Wednesday, 6 March 2013

Stacy Kranitz: Too-Kool-for-Skool Week





These are from Stacy Kranitz' pictures of a dystopian compound in Ohio. This is what she says.



For this project I have established a center of study to focus my gaze on a specific group of young men that I have befriended at a dystopian compound in Ohio.  

For the photographs, I use the camera to turn disturbing, vulgar and excessive events into desired activities. I examine violence as catharsis to produce a fetishization of my subject’s post-pubescent manhood.

For a series of video investigations, I have invited myself into the homes of young men that I met at the compound in Ohio. Over the course of several years we (subject and observer) build a relationship depicted in sound and moving image. I take on the role of observer, documentarian, friend, therapist, instigator, social scientist and fetishist.  My subject takes on the role of performer, object of desire, muse, and informant.

 Last year sometime, Kranitz got one of those internet maulings for stereotyping the Appalachians in a photo story that ran on CNN. I wrote about it in this post where Kranitz said,  “I feel ashamed and humiliated for trusting CNN. I am stunned that they would take my work out of context,” she said in this interview.

OK. Well, I like the pictures - like Ryan McGinley on good cider (sorry Tony Fouhse), but the statement kind of ties in with the previous blog post on lame conceptual justifications

These are great pictures but they are what they are. Kranitz should embrace what she does because she does it incredibly well and there is loads of complexity and depth in there. The pictures also tie in with the posts on Mike Brodie's and Owen Harvey's pictures. It's turning out to be too-kool-for-skool week.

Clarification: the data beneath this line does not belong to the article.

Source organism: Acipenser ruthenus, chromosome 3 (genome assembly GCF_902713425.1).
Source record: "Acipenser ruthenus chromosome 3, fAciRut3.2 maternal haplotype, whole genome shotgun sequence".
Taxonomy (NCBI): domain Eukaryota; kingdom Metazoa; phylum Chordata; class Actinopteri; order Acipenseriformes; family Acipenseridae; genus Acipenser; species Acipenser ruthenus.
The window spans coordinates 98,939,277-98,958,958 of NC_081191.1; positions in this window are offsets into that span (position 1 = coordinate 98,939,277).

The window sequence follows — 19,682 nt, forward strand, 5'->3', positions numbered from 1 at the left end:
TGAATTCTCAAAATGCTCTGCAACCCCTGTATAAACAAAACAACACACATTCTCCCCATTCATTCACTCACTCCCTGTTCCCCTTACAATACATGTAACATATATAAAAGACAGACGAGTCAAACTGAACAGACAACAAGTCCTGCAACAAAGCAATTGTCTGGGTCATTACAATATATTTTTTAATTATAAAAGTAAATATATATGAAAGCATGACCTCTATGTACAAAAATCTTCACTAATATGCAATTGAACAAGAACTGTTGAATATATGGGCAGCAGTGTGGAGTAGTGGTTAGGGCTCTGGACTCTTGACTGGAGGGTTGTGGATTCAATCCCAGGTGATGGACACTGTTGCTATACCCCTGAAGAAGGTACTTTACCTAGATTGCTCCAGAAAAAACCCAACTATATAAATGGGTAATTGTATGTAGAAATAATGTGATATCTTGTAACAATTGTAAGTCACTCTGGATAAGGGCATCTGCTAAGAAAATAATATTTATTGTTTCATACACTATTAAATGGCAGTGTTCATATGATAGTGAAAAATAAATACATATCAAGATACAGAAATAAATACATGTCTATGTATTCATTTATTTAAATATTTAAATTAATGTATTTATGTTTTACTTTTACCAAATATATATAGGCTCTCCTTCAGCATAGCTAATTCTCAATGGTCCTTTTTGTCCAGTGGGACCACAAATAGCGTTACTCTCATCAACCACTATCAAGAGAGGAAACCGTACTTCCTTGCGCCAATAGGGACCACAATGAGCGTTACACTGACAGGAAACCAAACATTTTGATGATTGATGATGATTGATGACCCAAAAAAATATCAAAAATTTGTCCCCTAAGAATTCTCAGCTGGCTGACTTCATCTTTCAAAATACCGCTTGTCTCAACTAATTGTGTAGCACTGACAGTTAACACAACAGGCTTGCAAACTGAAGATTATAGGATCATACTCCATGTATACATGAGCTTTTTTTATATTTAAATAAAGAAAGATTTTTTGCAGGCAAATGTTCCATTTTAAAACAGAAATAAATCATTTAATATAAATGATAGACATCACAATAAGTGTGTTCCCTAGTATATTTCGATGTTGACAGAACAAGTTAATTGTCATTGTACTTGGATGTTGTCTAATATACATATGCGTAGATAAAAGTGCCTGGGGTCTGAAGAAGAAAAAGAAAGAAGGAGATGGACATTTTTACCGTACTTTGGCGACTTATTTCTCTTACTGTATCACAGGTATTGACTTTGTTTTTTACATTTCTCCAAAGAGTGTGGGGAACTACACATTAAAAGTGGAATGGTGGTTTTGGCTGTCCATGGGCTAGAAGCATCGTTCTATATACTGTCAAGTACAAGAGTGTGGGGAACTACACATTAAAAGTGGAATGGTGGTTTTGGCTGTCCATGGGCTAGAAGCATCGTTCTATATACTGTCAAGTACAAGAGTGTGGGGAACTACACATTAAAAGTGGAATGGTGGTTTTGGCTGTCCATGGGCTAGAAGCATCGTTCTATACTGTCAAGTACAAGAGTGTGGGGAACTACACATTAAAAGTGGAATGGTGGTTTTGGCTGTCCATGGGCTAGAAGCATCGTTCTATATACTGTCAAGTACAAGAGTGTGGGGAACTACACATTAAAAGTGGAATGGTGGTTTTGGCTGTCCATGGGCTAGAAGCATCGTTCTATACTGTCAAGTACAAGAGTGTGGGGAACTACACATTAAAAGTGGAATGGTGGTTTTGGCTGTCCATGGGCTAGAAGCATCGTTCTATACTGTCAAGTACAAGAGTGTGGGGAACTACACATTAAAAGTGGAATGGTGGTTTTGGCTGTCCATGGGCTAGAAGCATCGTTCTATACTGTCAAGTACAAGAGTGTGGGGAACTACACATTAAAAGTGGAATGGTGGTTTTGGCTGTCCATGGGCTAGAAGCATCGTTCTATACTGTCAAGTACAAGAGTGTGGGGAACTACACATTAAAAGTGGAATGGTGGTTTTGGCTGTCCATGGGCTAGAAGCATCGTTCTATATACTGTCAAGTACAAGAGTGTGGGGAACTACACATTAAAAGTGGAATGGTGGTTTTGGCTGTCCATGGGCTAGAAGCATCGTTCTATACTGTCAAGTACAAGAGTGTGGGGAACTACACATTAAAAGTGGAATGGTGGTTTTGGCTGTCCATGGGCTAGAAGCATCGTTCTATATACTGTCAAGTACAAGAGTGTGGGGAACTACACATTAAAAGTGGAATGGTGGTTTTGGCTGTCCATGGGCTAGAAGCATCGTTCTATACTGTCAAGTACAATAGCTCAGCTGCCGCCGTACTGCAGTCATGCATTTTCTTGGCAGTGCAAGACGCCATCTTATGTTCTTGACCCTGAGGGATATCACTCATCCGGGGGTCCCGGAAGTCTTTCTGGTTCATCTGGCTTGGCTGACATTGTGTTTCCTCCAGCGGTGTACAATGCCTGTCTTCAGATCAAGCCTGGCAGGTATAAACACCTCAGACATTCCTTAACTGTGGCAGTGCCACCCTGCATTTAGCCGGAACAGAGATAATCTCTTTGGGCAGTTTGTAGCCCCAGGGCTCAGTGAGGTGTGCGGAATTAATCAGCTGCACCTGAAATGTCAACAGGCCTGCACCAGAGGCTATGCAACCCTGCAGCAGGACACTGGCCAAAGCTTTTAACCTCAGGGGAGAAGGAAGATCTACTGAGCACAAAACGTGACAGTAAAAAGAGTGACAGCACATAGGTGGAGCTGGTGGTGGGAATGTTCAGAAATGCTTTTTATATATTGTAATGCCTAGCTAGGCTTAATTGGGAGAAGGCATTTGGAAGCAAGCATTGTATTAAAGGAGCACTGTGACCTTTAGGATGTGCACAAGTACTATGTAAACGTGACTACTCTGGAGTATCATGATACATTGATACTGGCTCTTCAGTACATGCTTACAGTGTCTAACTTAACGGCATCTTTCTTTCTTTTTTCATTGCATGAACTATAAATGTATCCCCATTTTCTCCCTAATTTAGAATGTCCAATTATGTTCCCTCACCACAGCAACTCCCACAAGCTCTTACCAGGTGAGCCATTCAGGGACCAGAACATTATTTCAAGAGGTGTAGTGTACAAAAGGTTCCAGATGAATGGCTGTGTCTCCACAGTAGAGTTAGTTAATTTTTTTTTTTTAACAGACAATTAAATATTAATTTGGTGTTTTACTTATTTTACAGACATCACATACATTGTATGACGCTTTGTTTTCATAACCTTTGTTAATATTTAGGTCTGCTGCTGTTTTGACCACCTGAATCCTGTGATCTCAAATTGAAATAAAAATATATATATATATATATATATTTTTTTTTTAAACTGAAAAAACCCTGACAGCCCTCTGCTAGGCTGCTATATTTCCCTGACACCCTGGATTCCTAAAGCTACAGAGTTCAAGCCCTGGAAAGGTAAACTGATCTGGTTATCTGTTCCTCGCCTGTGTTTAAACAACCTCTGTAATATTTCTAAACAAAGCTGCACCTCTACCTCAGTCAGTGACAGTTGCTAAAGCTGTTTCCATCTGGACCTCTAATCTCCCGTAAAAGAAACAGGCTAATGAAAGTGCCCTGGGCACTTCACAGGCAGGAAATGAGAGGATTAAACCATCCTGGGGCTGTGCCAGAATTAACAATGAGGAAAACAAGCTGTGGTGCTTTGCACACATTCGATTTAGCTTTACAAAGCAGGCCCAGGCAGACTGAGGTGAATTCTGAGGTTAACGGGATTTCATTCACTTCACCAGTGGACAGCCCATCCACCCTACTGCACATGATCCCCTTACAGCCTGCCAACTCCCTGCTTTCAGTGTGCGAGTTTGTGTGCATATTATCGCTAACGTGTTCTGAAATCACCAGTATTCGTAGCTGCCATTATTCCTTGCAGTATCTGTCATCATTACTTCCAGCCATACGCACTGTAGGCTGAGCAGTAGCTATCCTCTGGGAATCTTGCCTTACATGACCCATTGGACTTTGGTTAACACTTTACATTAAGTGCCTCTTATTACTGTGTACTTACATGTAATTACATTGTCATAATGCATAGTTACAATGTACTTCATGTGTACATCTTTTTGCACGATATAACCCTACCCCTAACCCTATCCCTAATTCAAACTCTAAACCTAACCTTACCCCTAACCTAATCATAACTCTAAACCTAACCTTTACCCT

5 comments:

Morganna Magee said...

This article really struck me Colin. Sometimes I think photographers guilt is on par with the Irish Catholic guilt- we feel so bad about the act of photographing that we write these tricked up introductions to justify the work. Kranitz's work is harsh, voyueristic and absolutely wonderful. I think this idea that documentary photographers must be in love with their subjects is a farce- the fact is the closer you are to someone the less likely you are to take brilliant shots. Having a sense of detachment is what stops you from living in the moment and instead capturing it. As you said, she does what she does so well she shouldn't need to justify it.

Andrew Lamb said...

She's a better at photography than writing.

colin pantall said...

Thanks Morganna and Andrew. I don't think it's bad writing so much as writing at odds with what she is photographing, the way she is photographing it and what she wants to say. We all find it difficult to express ourselves and this is fed into by a culture of artist's statements that fetishise certain language. I think Stacy is trying to go beyond that - but it's difficult.

Pictures are great though. Consistently.

Andrew Lamb said...

"For the photographs, I use the camera to turn disturbing, vulgar and excessive events into desired activities. I examine violence as catharsis to produce a fetishization of my subject’s post-pubescent manhood."

At the risk of sounding uncharitable, the above is drivel.

You hit the nail on the head with this:

" a culture of artist's statements that fetishise certain language.'

Possibly, she would have been better off letting the photos speak for themselves. Instead, we've been treated to another dreary artist's statement that almost takes up more of our attention than the work itself.

JuJu said...

Who cares what she says. Maybe she needs to work on it a bit but I think her really amazing work gives her a pass. Thanks so much for sharing this work. It definitely creates a conflict of sentiments in my mind but maybe that's a good thing. It's provocative and definitely grotesquely sensual.

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